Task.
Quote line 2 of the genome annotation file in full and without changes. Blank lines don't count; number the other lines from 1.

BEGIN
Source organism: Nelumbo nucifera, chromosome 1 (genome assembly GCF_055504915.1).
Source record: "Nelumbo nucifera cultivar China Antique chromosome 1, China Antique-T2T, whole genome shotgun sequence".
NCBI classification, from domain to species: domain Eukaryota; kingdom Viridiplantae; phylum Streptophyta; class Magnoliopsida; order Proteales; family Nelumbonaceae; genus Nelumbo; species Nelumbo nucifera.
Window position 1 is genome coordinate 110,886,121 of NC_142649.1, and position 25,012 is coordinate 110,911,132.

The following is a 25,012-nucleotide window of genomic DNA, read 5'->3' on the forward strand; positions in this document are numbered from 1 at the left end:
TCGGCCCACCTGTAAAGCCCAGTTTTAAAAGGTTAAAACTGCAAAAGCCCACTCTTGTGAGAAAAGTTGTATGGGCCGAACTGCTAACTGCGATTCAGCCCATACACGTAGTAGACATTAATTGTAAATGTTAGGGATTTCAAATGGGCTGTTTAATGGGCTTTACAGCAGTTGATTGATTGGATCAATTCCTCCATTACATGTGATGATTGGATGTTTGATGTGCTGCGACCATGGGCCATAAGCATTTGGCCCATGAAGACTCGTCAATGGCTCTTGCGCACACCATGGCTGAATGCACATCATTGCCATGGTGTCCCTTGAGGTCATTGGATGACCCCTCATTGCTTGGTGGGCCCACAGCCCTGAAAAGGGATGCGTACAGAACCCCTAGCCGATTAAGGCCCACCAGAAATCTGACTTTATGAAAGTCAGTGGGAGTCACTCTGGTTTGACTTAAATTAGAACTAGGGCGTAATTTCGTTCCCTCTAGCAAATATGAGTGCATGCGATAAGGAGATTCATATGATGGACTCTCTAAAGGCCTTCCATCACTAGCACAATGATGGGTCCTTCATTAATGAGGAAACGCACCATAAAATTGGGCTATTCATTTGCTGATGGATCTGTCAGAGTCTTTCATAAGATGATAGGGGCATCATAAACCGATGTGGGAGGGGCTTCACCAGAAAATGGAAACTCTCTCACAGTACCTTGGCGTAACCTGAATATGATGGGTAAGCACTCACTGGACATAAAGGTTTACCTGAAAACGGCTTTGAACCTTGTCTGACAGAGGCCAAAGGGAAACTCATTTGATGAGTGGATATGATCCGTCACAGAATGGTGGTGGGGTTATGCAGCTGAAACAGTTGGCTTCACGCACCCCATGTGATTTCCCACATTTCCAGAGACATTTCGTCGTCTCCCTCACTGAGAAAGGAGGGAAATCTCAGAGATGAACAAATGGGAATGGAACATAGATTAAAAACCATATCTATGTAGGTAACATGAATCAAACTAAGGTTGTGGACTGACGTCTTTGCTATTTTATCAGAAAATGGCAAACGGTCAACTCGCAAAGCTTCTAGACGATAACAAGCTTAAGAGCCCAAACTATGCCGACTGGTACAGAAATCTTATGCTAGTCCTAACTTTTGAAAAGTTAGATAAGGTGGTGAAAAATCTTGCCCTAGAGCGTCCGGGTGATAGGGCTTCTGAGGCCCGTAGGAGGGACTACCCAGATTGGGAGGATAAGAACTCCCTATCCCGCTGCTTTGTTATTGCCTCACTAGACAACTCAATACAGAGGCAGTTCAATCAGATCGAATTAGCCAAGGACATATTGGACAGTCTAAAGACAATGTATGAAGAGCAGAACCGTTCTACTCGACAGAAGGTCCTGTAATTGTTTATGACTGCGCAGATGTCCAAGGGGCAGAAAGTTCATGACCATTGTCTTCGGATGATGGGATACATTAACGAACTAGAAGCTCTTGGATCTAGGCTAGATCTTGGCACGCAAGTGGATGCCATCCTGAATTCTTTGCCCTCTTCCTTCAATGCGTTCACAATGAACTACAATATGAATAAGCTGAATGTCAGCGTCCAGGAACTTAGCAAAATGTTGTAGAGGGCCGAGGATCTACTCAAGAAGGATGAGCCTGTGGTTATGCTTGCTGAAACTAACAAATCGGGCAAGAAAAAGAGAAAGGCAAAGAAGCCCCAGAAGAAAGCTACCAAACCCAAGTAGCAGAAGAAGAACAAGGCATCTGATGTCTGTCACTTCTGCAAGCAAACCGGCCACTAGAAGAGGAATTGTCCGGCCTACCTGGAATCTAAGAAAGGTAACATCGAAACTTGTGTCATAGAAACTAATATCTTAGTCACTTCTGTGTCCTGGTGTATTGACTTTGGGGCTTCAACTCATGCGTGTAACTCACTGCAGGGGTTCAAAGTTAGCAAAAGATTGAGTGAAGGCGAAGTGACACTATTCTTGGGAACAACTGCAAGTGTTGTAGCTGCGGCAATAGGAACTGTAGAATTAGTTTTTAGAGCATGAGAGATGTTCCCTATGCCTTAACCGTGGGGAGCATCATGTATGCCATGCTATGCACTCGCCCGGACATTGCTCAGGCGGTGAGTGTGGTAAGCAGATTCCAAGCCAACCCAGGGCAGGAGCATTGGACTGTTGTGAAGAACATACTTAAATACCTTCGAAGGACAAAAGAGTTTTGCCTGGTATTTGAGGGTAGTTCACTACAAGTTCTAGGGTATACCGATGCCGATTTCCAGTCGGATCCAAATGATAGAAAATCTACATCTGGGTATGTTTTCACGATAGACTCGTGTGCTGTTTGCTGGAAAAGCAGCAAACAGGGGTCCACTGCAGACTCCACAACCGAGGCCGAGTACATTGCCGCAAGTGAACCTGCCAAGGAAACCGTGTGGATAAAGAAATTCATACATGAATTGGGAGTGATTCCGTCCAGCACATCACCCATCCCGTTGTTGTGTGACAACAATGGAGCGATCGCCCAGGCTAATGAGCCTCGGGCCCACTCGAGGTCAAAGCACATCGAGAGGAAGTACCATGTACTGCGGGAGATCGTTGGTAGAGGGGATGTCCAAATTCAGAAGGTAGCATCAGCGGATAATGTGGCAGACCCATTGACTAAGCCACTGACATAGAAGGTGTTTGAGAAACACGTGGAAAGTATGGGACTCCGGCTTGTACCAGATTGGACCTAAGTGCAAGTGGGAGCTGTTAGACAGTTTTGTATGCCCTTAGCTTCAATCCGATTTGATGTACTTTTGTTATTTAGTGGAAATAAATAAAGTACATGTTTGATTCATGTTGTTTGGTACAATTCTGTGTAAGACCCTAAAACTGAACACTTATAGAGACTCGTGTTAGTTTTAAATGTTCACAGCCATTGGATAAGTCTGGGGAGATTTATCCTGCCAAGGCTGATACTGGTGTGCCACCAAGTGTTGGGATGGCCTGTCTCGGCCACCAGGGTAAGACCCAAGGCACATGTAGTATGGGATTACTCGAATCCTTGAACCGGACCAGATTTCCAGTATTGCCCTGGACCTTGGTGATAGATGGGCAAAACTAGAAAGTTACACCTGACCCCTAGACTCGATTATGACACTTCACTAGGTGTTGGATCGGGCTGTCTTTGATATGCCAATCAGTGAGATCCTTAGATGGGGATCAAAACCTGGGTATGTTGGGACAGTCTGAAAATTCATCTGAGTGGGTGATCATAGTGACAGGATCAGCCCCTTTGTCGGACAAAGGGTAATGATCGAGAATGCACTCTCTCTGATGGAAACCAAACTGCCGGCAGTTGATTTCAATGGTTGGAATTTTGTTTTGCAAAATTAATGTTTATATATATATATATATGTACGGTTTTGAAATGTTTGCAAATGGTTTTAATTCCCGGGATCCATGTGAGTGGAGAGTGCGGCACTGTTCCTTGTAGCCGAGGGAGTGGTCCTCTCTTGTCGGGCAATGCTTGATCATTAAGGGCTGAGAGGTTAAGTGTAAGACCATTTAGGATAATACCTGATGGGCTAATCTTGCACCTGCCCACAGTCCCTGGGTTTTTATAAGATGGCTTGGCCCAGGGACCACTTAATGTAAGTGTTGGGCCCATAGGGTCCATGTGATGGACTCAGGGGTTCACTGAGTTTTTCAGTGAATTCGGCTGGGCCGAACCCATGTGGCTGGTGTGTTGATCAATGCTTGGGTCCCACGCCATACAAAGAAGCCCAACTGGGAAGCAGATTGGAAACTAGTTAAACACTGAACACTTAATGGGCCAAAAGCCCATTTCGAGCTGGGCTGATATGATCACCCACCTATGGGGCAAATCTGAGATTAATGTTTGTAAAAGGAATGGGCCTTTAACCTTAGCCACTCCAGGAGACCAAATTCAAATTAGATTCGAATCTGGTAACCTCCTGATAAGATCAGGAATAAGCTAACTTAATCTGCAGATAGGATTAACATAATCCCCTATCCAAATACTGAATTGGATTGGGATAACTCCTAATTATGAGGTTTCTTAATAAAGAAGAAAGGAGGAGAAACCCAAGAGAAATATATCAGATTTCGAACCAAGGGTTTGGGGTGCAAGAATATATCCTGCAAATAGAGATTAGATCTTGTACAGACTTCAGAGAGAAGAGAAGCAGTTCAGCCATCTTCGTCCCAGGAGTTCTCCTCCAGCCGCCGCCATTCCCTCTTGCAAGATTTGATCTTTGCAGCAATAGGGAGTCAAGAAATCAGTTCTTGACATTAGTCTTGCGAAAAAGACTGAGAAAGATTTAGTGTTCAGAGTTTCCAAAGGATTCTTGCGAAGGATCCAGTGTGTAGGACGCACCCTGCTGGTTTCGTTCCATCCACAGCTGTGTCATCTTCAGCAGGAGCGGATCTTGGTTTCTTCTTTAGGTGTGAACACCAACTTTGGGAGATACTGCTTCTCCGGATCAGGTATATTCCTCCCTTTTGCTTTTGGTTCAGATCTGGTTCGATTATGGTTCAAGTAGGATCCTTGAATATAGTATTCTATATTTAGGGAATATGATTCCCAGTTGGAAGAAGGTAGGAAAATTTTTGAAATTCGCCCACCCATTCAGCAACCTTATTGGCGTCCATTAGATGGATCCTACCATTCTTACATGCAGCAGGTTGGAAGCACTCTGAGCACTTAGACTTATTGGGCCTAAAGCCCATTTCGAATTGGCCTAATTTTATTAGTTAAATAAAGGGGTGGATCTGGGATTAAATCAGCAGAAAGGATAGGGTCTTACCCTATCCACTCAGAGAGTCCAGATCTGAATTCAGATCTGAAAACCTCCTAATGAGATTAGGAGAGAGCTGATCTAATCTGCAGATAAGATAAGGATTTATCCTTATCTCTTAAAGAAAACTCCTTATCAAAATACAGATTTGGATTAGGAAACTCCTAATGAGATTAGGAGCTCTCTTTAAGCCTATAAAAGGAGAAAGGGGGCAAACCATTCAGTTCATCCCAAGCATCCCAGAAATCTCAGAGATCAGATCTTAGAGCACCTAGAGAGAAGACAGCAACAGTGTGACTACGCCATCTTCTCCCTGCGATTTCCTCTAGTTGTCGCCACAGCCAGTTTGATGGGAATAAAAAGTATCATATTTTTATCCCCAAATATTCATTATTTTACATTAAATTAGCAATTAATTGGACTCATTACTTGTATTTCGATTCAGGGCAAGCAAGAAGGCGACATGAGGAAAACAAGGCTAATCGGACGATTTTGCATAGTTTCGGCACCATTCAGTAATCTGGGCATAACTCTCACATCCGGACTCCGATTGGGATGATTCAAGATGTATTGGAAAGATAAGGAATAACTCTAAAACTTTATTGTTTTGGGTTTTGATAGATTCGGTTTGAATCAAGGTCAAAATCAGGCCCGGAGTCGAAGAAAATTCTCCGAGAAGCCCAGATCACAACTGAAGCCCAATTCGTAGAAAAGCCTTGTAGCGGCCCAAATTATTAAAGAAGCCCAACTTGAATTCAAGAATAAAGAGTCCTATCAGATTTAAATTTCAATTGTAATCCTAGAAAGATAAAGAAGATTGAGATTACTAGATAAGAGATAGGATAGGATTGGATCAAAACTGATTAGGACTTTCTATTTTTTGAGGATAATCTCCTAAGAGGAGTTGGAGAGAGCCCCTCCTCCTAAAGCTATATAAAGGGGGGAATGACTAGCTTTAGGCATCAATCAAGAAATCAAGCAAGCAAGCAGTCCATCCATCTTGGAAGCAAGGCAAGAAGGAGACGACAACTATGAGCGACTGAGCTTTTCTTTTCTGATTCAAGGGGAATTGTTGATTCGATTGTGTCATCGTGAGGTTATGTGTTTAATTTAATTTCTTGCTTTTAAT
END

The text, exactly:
Source record: "Nelumbo nucifera cultivar China Antique chromosome 1, China Antique-T2T, whole genome shotgun sequence".